Following up on previous article about Wallenberg…
After training as an architect at the University of Michigan, Wallenberg became First Secretary to the Swedish legation in Budapest in 1944 and began his effort to save Hungarian Jews who were being deported to Nazi death camps.
With the arrival of the Red Army in Budapest in January 1945, Wallenberg was arrested by the Soviets on suspicion of spying for the United States and disappeared.DS, in German and Swedish, quickly signed with an ink scribble (as he commonly did on documents of this type, due to the overwhelming number he needed to sign), one page, 8.25 x 13.5, September 23, 1944. Blue and gold two-language Schutz-Pass issued to Elisabeth Steinhardt. Upper left provides her personal information including her 1888 birth date, height, eye and hair color. Adjacent to her personal information is a 1 x 1 clipped photo of Steinhardt, with her signature underneath. Bottom portion bears printed statements in German and Swedish, signed at the bottom by Wallenburg, and countersigned by a Swedish minister. A couple minor separations to central horizontal and vertical fold, as well as a pinpoint size area of paper loss where folds cross, a light brush to signature, pencil notation to top right, a few creases, and some scattered light toning and soiling, otherwise very good condition.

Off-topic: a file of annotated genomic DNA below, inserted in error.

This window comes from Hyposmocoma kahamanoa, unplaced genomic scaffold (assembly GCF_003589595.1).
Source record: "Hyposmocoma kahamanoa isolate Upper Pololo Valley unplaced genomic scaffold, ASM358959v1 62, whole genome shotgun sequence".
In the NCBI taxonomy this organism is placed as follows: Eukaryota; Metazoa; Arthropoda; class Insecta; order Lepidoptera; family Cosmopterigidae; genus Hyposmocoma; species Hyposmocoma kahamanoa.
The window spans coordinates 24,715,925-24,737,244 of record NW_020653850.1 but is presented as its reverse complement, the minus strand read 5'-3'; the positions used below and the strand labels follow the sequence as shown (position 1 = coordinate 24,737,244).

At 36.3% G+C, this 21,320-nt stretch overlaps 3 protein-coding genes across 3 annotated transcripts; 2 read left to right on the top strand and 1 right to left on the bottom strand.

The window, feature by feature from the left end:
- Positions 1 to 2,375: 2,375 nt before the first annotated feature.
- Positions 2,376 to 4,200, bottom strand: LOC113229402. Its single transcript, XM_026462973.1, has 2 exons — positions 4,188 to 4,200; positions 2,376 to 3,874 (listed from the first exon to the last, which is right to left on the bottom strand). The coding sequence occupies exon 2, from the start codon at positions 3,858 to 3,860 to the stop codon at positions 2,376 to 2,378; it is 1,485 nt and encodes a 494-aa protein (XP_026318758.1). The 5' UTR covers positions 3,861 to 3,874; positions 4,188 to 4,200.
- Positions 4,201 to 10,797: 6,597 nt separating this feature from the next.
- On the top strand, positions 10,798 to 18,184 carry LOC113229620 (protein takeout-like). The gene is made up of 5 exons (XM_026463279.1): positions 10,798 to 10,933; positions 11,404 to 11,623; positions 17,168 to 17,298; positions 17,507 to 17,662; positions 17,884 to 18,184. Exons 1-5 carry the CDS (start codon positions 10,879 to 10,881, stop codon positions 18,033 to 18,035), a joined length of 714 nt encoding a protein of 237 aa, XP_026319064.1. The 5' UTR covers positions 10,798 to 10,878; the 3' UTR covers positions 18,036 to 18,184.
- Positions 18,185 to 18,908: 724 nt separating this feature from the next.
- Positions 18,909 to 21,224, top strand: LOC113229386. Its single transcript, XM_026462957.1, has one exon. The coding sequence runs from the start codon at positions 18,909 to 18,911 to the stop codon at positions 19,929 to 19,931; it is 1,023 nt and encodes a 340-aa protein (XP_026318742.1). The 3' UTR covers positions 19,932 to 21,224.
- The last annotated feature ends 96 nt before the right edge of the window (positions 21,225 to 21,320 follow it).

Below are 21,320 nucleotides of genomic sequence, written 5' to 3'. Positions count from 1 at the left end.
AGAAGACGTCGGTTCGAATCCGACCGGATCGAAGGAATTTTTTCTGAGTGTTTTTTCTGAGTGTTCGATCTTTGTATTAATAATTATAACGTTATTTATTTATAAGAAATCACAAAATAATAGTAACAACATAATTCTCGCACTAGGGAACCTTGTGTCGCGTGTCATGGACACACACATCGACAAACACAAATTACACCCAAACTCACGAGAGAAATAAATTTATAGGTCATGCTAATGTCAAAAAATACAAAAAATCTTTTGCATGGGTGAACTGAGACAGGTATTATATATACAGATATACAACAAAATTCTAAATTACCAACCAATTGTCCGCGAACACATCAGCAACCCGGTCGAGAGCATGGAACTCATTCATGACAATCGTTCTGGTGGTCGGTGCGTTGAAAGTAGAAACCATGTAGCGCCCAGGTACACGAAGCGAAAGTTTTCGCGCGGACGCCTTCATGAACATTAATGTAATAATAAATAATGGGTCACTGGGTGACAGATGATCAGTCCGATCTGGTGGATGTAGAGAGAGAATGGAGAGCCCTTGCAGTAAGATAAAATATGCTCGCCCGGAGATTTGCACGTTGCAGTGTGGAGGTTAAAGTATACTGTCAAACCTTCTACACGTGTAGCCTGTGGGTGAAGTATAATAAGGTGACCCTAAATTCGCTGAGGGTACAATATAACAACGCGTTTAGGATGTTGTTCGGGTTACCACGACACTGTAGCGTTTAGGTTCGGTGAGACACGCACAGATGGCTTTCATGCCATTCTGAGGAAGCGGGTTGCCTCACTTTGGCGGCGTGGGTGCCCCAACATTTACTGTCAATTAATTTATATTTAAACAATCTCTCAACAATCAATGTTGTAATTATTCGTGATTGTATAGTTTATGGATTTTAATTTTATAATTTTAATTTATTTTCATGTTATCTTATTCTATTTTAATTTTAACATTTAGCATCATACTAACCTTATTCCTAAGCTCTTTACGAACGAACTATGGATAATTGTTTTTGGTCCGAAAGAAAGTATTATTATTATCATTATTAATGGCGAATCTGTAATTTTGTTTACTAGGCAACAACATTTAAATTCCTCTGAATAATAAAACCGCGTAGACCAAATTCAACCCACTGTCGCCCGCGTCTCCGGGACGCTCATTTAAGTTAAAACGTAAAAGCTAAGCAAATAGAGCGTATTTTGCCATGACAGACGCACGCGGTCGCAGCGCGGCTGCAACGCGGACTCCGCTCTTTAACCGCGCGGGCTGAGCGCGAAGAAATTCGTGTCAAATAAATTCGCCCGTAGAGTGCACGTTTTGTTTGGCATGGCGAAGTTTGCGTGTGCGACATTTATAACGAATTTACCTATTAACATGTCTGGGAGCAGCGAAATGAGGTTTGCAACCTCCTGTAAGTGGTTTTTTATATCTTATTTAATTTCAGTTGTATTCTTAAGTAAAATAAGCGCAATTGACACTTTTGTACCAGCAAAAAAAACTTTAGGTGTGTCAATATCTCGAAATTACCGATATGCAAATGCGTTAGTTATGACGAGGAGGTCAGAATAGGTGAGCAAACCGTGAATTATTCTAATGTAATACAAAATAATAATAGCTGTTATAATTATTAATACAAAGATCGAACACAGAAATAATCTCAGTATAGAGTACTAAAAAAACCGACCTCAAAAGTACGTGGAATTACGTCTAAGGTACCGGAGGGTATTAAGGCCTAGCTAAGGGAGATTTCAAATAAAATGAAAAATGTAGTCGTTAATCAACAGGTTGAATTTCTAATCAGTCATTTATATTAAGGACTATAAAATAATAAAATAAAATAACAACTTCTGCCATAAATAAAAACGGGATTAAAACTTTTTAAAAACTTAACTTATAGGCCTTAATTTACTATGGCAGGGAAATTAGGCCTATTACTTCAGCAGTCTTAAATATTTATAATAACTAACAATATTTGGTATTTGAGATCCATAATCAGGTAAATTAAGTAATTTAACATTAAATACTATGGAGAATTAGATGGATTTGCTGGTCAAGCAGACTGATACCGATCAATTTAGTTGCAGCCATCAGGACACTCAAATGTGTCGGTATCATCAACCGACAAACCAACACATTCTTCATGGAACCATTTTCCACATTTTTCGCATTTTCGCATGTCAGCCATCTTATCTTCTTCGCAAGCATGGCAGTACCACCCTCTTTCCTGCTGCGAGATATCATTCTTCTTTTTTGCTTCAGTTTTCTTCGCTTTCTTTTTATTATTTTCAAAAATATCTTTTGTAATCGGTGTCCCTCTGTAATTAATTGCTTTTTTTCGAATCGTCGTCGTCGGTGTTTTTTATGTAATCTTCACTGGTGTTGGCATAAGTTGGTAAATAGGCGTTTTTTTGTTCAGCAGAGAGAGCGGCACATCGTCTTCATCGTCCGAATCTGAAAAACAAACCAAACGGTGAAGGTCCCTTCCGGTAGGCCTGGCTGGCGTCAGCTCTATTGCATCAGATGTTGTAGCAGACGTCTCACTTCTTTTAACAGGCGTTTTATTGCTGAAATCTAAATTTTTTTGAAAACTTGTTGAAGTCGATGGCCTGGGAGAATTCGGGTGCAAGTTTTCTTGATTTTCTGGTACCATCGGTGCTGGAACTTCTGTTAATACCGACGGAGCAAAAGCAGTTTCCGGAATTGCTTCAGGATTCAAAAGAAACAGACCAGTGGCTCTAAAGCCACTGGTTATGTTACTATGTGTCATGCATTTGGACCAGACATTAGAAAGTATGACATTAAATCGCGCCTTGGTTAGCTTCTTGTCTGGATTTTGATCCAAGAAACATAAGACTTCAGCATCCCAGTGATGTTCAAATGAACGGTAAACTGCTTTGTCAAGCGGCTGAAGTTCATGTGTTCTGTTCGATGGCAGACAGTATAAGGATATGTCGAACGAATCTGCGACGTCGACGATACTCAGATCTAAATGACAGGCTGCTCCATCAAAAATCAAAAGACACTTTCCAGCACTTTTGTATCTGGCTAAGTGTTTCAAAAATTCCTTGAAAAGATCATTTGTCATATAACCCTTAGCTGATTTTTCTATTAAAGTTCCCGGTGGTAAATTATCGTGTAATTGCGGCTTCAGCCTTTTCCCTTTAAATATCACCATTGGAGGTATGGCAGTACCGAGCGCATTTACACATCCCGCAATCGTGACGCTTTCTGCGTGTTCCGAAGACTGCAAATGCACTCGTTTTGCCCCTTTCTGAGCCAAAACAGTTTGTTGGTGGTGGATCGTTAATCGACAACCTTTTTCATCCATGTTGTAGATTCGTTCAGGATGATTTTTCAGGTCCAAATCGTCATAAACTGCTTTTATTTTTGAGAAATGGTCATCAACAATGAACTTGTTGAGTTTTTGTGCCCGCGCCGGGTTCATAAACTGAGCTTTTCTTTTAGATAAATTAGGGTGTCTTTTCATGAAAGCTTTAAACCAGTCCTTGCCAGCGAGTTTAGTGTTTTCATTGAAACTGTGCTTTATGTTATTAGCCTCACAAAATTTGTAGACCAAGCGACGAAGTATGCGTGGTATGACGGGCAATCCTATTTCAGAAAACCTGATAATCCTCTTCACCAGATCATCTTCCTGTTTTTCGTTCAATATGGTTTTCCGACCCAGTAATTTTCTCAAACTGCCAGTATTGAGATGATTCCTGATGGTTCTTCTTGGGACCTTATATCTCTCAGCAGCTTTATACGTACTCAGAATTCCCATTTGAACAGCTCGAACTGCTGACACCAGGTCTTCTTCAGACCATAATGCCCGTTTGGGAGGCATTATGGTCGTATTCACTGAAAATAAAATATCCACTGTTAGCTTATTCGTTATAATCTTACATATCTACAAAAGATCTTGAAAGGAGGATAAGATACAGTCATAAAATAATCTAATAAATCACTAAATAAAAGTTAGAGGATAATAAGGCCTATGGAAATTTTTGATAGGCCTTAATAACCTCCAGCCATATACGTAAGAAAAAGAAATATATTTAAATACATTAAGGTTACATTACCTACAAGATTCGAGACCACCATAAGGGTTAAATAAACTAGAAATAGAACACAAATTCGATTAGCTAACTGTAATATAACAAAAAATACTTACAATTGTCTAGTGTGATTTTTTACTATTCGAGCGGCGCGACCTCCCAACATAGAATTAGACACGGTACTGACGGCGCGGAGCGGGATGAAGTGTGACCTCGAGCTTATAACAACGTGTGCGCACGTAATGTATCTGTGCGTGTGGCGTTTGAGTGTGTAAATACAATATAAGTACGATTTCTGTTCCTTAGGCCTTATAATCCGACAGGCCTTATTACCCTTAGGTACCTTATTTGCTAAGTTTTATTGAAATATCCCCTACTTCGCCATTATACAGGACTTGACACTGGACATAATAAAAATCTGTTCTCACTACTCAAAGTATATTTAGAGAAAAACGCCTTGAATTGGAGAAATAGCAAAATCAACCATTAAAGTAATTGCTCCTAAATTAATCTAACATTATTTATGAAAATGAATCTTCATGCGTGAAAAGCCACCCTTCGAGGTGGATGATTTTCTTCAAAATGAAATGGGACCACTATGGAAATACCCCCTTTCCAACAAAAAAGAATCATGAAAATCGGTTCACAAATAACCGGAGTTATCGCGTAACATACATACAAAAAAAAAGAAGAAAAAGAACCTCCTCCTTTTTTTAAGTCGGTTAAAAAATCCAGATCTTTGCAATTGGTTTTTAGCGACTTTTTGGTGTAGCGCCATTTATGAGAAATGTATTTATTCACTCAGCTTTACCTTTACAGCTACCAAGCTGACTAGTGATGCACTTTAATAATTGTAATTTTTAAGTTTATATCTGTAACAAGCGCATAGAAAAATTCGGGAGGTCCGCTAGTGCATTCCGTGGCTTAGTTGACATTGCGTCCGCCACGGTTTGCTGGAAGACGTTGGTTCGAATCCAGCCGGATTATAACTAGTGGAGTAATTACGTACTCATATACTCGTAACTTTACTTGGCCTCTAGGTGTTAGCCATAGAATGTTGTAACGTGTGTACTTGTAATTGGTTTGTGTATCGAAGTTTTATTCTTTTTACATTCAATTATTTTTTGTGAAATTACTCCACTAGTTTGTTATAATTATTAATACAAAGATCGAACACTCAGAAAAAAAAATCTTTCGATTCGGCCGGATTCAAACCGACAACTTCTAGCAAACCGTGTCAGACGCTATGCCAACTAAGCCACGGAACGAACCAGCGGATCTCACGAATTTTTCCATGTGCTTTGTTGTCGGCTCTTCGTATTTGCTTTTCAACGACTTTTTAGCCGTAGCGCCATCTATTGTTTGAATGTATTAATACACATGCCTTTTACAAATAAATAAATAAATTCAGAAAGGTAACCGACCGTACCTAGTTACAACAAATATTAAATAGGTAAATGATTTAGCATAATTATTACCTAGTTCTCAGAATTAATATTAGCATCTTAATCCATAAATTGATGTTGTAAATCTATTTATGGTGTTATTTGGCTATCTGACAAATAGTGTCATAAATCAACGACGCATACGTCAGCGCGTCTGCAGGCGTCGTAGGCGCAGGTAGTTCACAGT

Wallenberg arrived in Hungary in July 1944 as the country’s Jewish population was under siege. Nearly every other major Jewish community in Europe had already been decimated, and the Nazis were dispatching more than 10,000 Hungarian Jews to the gas chambers daily. With time of the essence, he devised and distributed thousands of these ‘Schutz-Passes’-official-looking, but essentially invalid, Swedish passports granting the Hungarian bearer immunity from deportation. Nazi officials readily accepted the paperwork.Thus, with his simple, nondescript scribble on this offered page, Wallenberg saved the life of Elisabeth Steinhardt-just as he had done with tens of thousands of other Jews in Hungary. An announcement that any Jew, even those holding foreign citizenship, would be interred led to the urgency of Wallenberg’s plan to save as many lives as he could. During a six-month period, Wallenberg signed as many of these documents as humanly possible, until his own disappearance four months later. An important reminder of one heroic man’s tireless efforts to outwit the Nazis and save countless Jewish lives.
The document was at auction on May 11, 2011. According the results list the item was withdrawn!